A day after Dane van Niekerk officially announced her retirement from international cricket, Cricket South Africa suffered another blow as veteran wicket-keeper batter Trisha Chetty decided to hang up her boots after struggling with injuries.
The 34-year-old missed the last edition of the T20 World Cup at home due to a recurring back injury she has struggled with for the past five years, drawing curtains to her glittering career.
#MomentumProteas wicket-keeper/batter Trisha Chetty has announced her retirement from professional cricket 🏏— Proteas Women (@ProteasWomenCSA) March 17, 2023
Thank you for everything you have done Trish 🙏
Full statement 🔗 https://t.co/uSLMgh10RW#AlwaysRising pic.twitter.com/QrTNB2VN8P
She bids adieu to the game with 189 dismissals in the fifty-over format across 16 years of international cricket, the most by a player with 46 scalps more than her nearest competitor, Sarah Taylor.
Chetty is also the second player to score a half-century and account for five dismissals in a women's ODI when she scored 53 and grabbed four catches and a stumping against Sri Lanka in 2013.
"I can still remember the incredible feeling I had back in 2007 as I walked over the boundary rope, dressed in green and gold for the first time. For the past 16 years, it has been a privilege to represent my country and play for the Proteas, and that feeling has never gone away - each time I pulled on my South African kit I felt honoured to be doing so," she stated in a press release from the board.
“But now, due to a recurring back injury for the past 5 years, the time has come for me to hang up my boots and let the gloves catch dust. I have tried everything to keep playing and have pushed as hard as I can but my body is signalling that it has no more to give and it is time to retire from all forms of cricket.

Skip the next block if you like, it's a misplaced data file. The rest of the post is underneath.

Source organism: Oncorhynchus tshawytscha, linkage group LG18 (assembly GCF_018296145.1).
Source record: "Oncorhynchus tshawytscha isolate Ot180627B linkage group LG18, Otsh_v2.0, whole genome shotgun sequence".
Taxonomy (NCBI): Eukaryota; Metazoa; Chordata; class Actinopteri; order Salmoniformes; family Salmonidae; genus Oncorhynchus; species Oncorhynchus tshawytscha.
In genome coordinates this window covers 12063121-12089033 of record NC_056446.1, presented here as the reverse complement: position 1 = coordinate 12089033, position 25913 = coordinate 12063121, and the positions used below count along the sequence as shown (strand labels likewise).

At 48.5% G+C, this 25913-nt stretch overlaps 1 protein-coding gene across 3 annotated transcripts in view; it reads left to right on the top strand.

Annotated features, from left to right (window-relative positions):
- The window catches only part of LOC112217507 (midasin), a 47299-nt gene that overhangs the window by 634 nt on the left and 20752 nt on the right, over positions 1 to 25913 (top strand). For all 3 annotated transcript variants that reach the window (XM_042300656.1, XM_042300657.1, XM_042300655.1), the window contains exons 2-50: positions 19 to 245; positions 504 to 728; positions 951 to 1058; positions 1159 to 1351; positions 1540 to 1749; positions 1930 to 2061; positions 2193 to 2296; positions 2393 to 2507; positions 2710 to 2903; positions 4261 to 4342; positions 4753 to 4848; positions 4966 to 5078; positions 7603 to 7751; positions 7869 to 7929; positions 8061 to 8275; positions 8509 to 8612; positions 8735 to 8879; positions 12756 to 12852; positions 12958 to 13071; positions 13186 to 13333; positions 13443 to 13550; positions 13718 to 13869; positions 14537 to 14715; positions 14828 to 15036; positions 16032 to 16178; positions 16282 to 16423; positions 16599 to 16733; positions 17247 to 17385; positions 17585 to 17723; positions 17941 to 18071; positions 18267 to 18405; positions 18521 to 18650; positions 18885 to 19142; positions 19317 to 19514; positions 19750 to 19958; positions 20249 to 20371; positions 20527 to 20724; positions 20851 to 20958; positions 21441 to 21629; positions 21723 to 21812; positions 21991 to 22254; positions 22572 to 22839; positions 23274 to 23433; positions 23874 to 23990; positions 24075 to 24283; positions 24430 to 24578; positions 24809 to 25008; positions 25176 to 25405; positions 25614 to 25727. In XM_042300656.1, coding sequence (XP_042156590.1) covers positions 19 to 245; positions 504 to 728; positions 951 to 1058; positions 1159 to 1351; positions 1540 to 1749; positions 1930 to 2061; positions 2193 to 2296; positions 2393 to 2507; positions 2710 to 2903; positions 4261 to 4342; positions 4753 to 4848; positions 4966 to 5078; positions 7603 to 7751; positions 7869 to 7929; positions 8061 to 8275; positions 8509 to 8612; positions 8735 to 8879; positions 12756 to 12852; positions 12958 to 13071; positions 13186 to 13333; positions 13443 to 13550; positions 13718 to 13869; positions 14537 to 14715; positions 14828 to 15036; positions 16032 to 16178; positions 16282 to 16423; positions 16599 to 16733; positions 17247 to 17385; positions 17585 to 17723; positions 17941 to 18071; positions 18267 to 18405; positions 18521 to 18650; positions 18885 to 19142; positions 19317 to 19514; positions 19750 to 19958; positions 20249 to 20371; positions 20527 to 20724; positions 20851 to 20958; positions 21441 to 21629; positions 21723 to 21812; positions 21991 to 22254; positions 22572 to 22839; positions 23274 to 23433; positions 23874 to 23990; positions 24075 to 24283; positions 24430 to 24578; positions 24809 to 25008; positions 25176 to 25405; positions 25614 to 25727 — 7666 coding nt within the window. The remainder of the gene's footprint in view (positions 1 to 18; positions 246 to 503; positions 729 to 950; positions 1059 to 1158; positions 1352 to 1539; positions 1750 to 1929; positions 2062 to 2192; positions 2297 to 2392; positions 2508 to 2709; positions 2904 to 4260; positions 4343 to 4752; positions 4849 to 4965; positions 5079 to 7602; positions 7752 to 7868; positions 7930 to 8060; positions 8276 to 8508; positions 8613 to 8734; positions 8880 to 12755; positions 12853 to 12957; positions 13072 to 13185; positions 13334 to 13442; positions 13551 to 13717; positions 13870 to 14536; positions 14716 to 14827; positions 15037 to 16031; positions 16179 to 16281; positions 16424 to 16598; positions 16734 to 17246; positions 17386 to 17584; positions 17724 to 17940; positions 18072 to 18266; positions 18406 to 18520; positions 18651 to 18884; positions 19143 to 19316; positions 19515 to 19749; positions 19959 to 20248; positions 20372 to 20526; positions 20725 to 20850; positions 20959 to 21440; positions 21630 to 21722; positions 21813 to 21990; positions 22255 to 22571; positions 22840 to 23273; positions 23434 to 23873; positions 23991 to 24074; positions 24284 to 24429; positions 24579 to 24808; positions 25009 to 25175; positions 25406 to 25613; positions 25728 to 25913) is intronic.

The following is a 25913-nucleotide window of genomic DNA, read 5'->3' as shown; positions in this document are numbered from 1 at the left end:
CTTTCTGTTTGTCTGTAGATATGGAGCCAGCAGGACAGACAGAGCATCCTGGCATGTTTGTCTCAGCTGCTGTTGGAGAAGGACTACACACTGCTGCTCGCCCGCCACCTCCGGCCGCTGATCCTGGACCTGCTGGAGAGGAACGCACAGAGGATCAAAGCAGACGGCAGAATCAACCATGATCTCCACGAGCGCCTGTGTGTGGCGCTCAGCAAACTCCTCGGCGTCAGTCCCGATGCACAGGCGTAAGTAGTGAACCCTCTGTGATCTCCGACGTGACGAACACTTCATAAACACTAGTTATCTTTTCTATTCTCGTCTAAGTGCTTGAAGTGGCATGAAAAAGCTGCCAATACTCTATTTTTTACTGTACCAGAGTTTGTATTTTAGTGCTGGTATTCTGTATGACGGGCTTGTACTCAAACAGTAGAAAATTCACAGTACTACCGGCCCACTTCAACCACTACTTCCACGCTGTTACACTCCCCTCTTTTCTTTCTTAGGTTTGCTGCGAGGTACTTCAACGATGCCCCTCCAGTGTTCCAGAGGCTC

“I would also like to thank CSA, KZN Cricket Union, SACA, coaches, support staff and teammates throughout my career for the impact and influence you have had. You have all made the journey such an amazing one.
“Cricket has taught me about life, being disciplined, what it means to be professional and how to be a team player. For this, I will always be grateful. And I choose to continue to be grateful for cricket as I retire and transition into the next chapter of my life," she concluded.
Enoch Nkwe, Director of Cricket was in full praise for Chetty and her contribution to the game. “As one of the greatest wicket-keepers to ever play the game, I would like to express my sincere gratitude and huge congratulations for the outstanding career Trisha has enjoyed over the last 21 years as a player in South African cricket and on the international stage.
“Chetty’s commitment and dedication to the sport and towards the rise of women’s cricket throughout the years has been exemplary, and her legacy will be revered for many years to come as the next generation aspire to follow in her footsteps.
“I trust Trisha will experience another fruitful voyage in her future endeavours as her impact and presence, on and off the field, will live long amongst the cricket fraternity,” he concluded.